Canada’s Fair Share in a Climate Constrained World

Canada’s Fair Share in a Climate Constrained Worldstudy
By Tom Athanasiou, Sivan Kartha, Paul Baer and Eric Kemp-Benedic
An analysis of Canada’s climate obligations under the Greenhouse Development Rights Framework.

"Later this year the world will come together in Copenhagen in a desperate attempt to finalize a new global climate agreement. As recent science makes clear, the stakes could not be higher. Climate change poses a grave threat to us all, and to the world’s most vulnerable people in particular. And though time is running out, we have thus far failed to rise to the challenge. Tackling the climate crisis will require an unprecedented and mammoth effort – both in the scale of the response that the science tells us is necessary, and in the level of international political cooperation that will be required. Frankly, the situation demands an emergency global mobilization, one that must come even while billions of people in developing countries are still struggling to escape poverty.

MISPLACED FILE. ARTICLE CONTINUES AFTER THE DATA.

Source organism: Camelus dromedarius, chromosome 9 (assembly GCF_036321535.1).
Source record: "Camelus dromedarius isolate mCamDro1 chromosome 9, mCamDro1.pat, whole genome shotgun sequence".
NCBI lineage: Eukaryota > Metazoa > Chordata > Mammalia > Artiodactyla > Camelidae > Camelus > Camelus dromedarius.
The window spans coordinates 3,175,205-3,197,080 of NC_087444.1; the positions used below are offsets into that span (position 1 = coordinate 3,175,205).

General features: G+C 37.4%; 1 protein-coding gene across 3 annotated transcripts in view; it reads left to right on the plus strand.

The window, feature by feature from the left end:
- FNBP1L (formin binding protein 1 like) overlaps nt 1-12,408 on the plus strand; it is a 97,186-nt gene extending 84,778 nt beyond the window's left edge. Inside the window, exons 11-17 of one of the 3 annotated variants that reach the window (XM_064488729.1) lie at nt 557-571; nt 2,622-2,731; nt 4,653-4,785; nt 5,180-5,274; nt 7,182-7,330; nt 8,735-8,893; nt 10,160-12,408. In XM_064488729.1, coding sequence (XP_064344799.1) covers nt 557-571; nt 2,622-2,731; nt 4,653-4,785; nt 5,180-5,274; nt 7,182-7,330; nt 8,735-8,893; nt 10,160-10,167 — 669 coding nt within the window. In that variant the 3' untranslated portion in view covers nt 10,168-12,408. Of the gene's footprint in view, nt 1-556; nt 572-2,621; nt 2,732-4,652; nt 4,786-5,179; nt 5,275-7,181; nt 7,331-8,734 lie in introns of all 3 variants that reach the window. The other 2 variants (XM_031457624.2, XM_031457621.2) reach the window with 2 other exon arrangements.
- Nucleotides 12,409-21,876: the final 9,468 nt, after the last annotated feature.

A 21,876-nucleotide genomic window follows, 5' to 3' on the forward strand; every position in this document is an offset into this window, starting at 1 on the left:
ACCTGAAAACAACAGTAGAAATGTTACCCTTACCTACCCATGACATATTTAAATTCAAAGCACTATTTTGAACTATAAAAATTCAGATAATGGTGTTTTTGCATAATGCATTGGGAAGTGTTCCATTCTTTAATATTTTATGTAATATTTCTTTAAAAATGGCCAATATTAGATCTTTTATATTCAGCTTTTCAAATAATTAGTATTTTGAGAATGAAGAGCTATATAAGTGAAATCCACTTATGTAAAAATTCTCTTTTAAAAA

In Canada, climate change policy has been dominated by short-term approaches that have systematically sacrificed responsible commitments in favor of sectoral interests. The result is that, while many Canadians are responsible global citizens and want their country to play a constructive role on the world stage, Canada’s record on climate change has been entirely undistinguished. Frankly, Canada has been part of the problem, not part of the solution. This is a situation that Canada must quickly put behind it. The pre-Copenhagen negotiations have not been going at all well, and Canada can hardly claim to be helping. Indeed, its actions are often cited as evidence that a much stronger compliance regime is necessary. Moreover, Canada, which has long hidden behind the laggard policies of previous US administrations, must now contend with a popular and capable American president who intends to act boldly in the face of the economic, ecological and security threats posed by climate change. In this context, Canadians badly need to take a hard, fresh look at the climate challenge, and at their place in the necessary global response."

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